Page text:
Before running the test, the proper credentials needed to be generated and added to the project configuration. Jenkins would again use the PlanetScale CLI to generate a connection string and store it alongside the project. Next, Jenkins would use the cloned repository and run the go test command to execute all of the tests the team had written. This would not only be the unit tests that would validate business logic, but also the integration tests that would perform CRUD logic for storing and reading webhook configuration from the database, as well as simulating an order to check that the message gets processed as expected.

Once the tests have concluded and all have passed, Jenkins would use Terraform to tear down the test infrastructure in AWS and the PlanetScale CLI to delete the test branch since it is no longer required. Finally, Jenkins would once again use the PlanetScale CLI to open a Deploy request from dev into main, then notify the team using Slack so they could prepare for deploying the latest version of their application to production.

Release and Deploy

After Jenny, Ricardo, Malik, and Ainsley reviewed the test results and confirm everything went smoothly, they approve the Deploy request so PlanetScale can start synchronizing the changes from the development environment into production. Since this process uses shadow tables to effectively stage changes without making them live, the actual process of going live happens quickly and painlessly.

At this point, the latest version of the code has been thoroughly tested and the schema changes have been staged for the database. Ainsley logs into Jenkins and approves the final phase of the pipeline to deploy all of the changes to production. This kicks off a process where Jenkins utilizes deploy agents installed on the production EC2 servers to download the latest artifacts from S3, replace the old binaries, and restart the service that keeps the API alive. The script also creates the necessary SQS queue in AWS using Terraform and uses the PlanetScale CLI to apply the schema changes from the deploy request, which effectively cuts over the application to use the new version of the schema. Finally, the load balancer is updated to reroute traffic to the newest version of the application. After a week and a half of hard work, the changes are now live and can be used by Mechanica customers.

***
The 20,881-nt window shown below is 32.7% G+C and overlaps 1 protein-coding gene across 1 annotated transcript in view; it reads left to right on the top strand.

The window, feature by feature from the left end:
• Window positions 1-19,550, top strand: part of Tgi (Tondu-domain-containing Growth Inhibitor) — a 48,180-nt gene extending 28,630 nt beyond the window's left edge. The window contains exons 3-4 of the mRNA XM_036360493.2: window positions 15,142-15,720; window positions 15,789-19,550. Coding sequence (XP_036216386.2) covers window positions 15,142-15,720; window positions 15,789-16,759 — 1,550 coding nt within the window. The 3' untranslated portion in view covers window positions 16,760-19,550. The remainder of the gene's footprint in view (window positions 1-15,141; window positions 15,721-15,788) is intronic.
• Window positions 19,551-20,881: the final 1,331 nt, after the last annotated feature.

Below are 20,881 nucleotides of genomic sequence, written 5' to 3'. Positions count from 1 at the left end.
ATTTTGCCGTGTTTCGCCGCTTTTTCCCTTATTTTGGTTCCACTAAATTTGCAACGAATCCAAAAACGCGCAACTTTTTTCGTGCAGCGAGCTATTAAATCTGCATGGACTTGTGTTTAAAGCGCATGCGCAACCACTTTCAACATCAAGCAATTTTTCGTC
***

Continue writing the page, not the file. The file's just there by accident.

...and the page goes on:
Operate and Monitor

Although the code has already gone through a rigorous testing process, it's inevitable that certain issues can occur once the application hits production as there are certain variables that simply can't be accounted for in testing. Upon deployment, Ainsley starts to monitor the Datadog dashboard configured to store the logs forwarded from AWS as well as Insights data forwarded from PlanetScale. This was important since the window to revert schema changes is open for 30 minutes, allowing for quickly rolling back changes.

The dashboard includes metrics detailing the operating capacity of the EC2 servers, network traffic, application errors, and query performance metrics. Since moving to PlanetScale, the team hasn’t had much to worry about regarding the database infrastructure since that is completely managed for them. This has freed much of Ainsley’s time to focus on optimizing the performance of other infrastructure components, so nearly all issues have been ironed out.

As the new feature started to be utilized, Ainsley did notice that some queries weren’t performing as expected based on analytical data being forwarded to Datadog from PlanetScale. Ainsley opened the Insights tab of the database to validate the data in their dashboard and indeed notice that the query for webhook configurations was performing a scan on the entire table instead of just the necessary rows. They decided to add a new issue to the Jira board to address it in the next cycle.

Although there was minor room to improve, the feedback from Empress Products on the new feature was overwhelmingly positive, and that they wanted this same functionality built into many other areas of the application. Jada took the feedback and added yet another issue in Jira to make in the future.


Although this story is fictional, it demonstrates how DevOps and PlanetScale can help streamline team processes and ease the pain of deploying applications into production. After reading this, you should have a better understanding of how these practices can be used within your organization.

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Get help from the PlanetScale support team, or join our GitHub discussion board to see how others are using PlanetScale.